When it comes to parental schedules, kid activities can often become a source of stress. They are also the font of a lot of angsty internet essays about whether children are “over scheduled” today. (In general, no. Very few kids have very many activities — and the research I have seen and written about finds that there aren’t negative effects of kids being a bit “busy.”)
I tend to like activities. They allow children to explore their interests, to get some exercise, to work in a group, to be challenged in different ways. I think this is particularly important if kids aren’t always being challenged in school.
Of course, someone still has to work out the scheduling details. So in today’s episode of Best of Both Worlds, Sarah and I discuss what our kids are doing these days, and how we make the schedules and driving work (I have become better at protecting my work time…though I still make a lot of 10 minute drives. This is one reason I suspected the Before Breakfast podcast format might work…I have a lot of 8-10 minute drives and maybe other people do too!)
We also discuss what to do if a kid wants to quit an activity, or what to do if a kid generally likes an activity, but is sometimes just whiny. Also, that perennial question: do you need to be at every practice and game? (Spoiler alert: no.)
We end with a question from a listener who is expecting her first child. She is really not liking pregnancy and wonders how we psyched ourselves up to go through this multiple times. Neither Sarah nor I particularly enjoyed pregnancy. I know I was counting every week. But, on the other hand, we now have all these cool little people around and in our lives. Sometimes we choose to do difficult things because of the ultimate payoff. There are some parallels with activities that way!
Please give the episode a listen and let us know what you think.
In other news: If you haven’t already, please check out Sarah’s blog series with her time log over the last week! I love this genre.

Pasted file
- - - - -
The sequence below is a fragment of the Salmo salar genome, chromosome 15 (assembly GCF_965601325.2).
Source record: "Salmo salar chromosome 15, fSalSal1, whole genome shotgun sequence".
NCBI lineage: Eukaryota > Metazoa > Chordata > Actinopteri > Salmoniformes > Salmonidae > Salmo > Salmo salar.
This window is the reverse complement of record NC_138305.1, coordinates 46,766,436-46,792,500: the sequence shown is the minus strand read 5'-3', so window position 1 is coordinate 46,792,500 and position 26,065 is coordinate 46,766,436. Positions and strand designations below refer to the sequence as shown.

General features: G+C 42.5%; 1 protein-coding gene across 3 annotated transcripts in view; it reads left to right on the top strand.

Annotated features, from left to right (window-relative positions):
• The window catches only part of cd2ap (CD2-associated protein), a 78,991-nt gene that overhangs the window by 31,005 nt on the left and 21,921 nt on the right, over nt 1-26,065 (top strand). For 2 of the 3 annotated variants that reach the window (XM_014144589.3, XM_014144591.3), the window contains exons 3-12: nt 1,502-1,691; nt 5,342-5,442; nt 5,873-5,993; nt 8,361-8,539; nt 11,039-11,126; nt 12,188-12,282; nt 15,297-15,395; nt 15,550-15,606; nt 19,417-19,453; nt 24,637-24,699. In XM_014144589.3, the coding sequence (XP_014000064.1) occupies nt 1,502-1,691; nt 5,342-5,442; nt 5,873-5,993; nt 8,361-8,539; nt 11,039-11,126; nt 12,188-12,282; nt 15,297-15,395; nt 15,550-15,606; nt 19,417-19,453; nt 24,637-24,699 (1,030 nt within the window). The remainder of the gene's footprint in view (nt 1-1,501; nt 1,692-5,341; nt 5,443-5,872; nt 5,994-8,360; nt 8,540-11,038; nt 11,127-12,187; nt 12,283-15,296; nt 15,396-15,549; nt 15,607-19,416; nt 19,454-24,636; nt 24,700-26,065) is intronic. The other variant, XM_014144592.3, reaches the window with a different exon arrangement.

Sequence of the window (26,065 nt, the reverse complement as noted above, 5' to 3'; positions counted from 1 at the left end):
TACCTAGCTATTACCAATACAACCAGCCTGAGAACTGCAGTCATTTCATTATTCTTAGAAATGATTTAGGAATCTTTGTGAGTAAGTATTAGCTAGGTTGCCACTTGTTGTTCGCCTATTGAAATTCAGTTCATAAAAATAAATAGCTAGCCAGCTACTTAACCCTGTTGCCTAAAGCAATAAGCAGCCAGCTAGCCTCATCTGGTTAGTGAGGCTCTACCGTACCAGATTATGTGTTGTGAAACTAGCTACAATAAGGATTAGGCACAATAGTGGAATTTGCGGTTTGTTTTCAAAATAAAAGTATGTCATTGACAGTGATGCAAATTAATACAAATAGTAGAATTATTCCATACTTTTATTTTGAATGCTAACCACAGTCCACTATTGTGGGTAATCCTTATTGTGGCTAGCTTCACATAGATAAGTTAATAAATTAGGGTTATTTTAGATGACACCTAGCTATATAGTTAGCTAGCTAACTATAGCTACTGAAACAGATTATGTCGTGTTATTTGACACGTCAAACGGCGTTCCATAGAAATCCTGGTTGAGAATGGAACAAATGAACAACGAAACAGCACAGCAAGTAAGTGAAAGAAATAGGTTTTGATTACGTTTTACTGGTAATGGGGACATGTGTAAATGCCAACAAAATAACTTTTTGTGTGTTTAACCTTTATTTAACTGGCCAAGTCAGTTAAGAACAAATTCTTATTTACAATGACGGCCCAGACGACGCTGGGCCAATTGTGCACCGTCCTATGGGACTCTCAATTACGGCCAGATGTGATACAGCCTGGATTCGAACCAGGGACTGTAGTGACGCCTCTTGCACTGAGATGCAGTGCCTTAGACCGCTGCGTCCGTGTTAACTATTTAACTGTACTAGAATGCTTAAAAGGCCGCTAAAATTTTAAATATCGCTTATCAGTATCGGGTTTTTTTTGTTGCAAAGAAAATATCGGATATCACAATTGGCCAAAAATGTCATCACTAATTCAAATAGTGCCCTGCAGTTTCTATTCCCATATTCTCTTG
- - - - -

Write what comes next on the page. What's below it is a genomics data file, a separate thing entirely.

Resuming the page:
12 thoughts on “Best of Both Worlds podcast: Kid activities”
I had two daughters in a ballet program similar to what Sarah described, and the hack I learned from three or so years of it was to send my husband to do drop off and pick up whenever possible (but especially drop off). If I did it, the teachers would inevitably comment on the need to do a better job with the hair buns, but if he did it, then he got an A for effort and nobody said anything other than how wonderful it was that he was there. Yes, this speaks to larger issues, but we were already buying into some gender-normative behavior with ballet anyway, and this trick is what got me through!
@Cate – that’s brilliant. Yes, the instructors probably weren’t going to scold a guy on his bun-making skills.
Hahaha I love this!
My husband does drop off for daycare with our 3yo daughter and we also find he gets a lot of admiring comments for what I think is a fairly rumpled turnout.
Jeeez, there’s a big ramt going on in my head now about the ‘larger issues’…
Ramt = rant (dutch autocorrect)
BOBW usually applies to women with younger children, but did any of your research about kids activities mention high schoolers? With both of our girls, our family struggled with activities once they could drive themselves. My husband and I just had a hour long conversation with our 17 year old about getting enough sleep and prioritization because she wants to do it all: track,